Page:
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Crowdfunding Moves Forward: The SEC Issues Proposed Rules on Crowdfunding




by:
John R. Hempill
Sheppard, Mullin, Richter & Hampton LLP - New York Office

Lauren Lewis
Sheppard, Mullin, Richter & Hampton LLP - Palo Alto Office

 
November 1, 2013

Previously published on October 30, 2013

On October 24, 2013, in accordance with Title III of the Jumpstart Our Business Startups Act (the “JOBS Act”), the Securities and Exchange Commission (the “SEC”) issued a press release and published long-awaited proposed rules (Release Nos. 33-9470; 34-70741) (the “Proposed Rules”) to permit companies to offer and sell securities through crowdfunding (“Regulation Crowdfunding”).

Crowdfunding involves the use of the internet and social media to raise capital, typically from a large number of people and in relatively small amounts per person. Historically, crowdfunding could not be conducted in exchange for securities. Instead, companies have been giving their products or other benefits to their investors in exchange for the funds they receive.

When it passed the JOBS Act last year, Congress added Section 4(a)(6) to the Securities Act of 1933 to create an exemption to permit securities-based crowdfunding. In May 2012, the SEC published responses to frequently asked questions related to crowdfunding intermediaries. However, as the SEC noted in an announcement on April 23, 2012, issuers may not rely on the new crowdfunding exemption until the SEC adopts final rules to implement the exemption. The Proposed Rules are another step forward in the process to allow companies to engage in securities-based crowdfunding.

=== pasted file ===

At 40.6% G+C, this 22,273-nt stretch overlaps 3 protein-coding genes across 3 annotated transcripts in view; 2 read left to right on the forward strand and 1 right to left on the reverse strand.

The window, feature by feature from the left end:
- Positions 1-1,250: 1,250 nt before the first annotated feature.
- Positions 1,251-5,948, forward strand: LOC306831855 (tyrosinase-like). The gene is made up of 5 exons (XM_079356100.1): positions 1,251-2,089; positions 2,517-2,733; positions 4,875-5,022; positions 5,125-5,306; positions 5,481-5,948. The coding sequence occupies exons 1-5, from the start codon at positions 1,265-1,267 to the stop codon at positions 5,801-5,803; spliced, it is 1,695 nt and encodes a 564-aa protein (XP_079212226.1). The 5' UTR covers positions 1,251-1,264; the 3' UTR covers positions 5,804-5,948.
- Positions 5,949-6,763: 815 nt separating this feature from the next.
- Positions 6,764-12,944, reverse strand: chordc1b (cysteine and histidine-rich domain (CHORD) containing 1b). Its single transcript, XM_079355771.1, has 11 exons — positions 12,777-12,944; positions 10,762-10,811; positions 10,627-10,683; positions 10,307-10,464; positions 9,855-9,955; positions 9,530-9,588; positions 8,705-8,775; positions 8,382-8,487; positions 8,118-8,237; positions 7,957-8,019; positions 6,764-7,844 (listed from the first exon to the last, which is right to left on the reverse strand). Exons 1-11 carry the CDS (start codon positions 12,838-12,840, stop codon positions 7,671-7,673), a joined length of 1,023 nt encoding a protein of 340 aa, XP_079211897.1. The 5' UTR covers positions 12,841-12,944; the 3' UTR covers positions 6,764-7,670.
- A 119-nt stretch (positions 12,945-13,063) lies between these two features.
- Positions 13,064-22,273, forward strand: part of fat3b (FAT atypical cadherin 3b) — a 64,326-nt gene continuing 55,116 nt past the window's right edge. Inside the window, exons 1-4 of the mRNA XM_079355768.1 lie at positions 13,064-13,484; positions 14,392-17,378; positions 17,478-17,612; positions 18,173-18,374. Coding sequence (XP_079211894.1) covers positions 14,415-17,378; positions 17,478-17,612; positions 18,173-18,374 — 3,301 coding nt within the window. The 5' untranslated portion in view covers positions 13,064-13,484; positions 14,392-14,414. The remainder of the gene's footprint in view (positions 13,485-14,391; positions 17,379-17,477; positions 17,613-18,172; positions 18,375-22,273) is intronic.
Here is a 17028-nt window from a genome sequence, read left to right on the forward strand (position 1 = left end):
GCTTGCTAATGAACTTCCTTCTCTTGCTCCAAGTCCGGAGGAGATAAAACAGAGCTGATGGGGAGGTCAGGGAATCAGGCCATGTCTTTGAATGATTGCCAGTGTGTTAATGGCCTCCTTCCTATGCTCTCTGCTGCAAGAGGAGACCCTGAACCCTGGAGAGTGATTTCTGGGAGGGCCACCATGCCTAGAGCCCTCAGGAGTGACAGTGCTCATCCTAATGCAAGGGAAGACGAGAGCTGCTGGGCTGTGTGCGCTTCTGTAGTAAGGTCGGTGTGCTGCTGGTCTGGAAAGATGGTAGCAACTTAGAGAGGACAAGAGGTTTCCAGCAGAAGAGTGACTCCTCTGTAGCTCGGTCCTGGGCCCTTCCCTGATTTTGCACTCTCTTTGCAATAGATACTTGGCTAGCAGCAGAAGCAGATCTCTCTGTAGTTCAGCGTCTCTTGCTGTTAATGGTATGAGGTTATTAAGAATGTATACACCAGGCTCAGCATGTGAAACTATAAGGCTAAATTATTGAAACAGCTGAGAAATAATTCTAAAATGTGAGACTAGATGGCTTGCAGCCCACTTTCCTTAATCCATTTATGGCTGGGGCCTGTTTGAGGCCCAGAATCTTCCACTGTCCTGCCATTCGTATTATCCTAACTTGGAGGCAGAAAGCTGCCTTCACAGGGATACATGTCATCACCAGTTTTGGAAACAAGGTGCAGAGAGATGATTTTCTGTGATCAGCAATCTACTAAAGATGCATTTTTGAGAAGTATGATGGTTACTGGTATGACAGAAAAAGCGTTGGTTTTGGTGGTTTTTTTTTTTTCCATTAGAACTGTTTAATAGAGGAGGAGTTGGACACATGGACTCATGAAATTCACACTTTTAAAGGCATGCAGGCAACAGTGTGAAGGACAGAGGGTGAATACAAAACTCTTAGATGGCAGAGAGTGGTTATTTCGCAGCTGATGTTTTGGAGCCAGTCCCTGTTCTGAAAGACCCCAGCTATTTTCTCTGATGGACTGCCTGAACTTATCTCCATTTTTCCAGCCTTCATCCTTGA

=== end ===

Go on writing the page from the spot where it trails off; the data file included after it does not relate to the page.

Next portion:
How may companies engage in crowdfunding?

In order to more effectively protect investors, Title III of the JOBS Act provides that crowdfunding transactions must take place through an SEC-registered intermediary, either a broker-dealer or a funding portal. Under the Proposed Rules, the offerings would be conducted exclusively online through a platform operated by a registered broker or a funding portal, which will be a new type of SEC registrant.

Additionally, the Proposed Rules would prohibit a company from using more than one intermediary to conduct an offering or concurrent offerings made in reliance on Section 4(a)(6).

How many companies promote their crowdfunded offerings?

Companies would not be able to advertise the terms of the offering except for notices which direct investors to the funding portal or broker. The SEC noted that limiting the advertising of the terms of the offering to the information permitted in the notice is intended to direct investors to the intermediary’s platform and to make investment decisions with access to the disclosures necessary for them to make informed investment decisions. The permitted notices would be similar to the “tombstone ads” permitted under Securities Act Rule 134, except that the notices would be required to direct investors to the intermediary’s platform, such as by including a link directing the potential investor to the platform (“Issuer Notices”). The Proposed Rules would permit companies to distribute compliant notices about the offering through all channels of communication.

What is the maximum amount that a company can raise?

Under the Proposed Rules, a company would be able to raise a maximum aggregate amount of $1 million through crowdfunding offerings in a 12-month period. Capital raised through other means or in reliance on other exemptions would not be counted in determining the aggregate amount sold in reliance on Section 4(a)(6). Thus, a company could complete an offering made in reliance on the crowdfunding exemption that occurs before, after, or simultaneously with, another exempt offering.

How much would each individual investor be able to contribute?

Over the course of a 12-month period, investors would be able to contribute up to:

  • $2,000 or 5% of their annual income or net worth, whichever is greater, if both their annual income and net worth are less than $100,000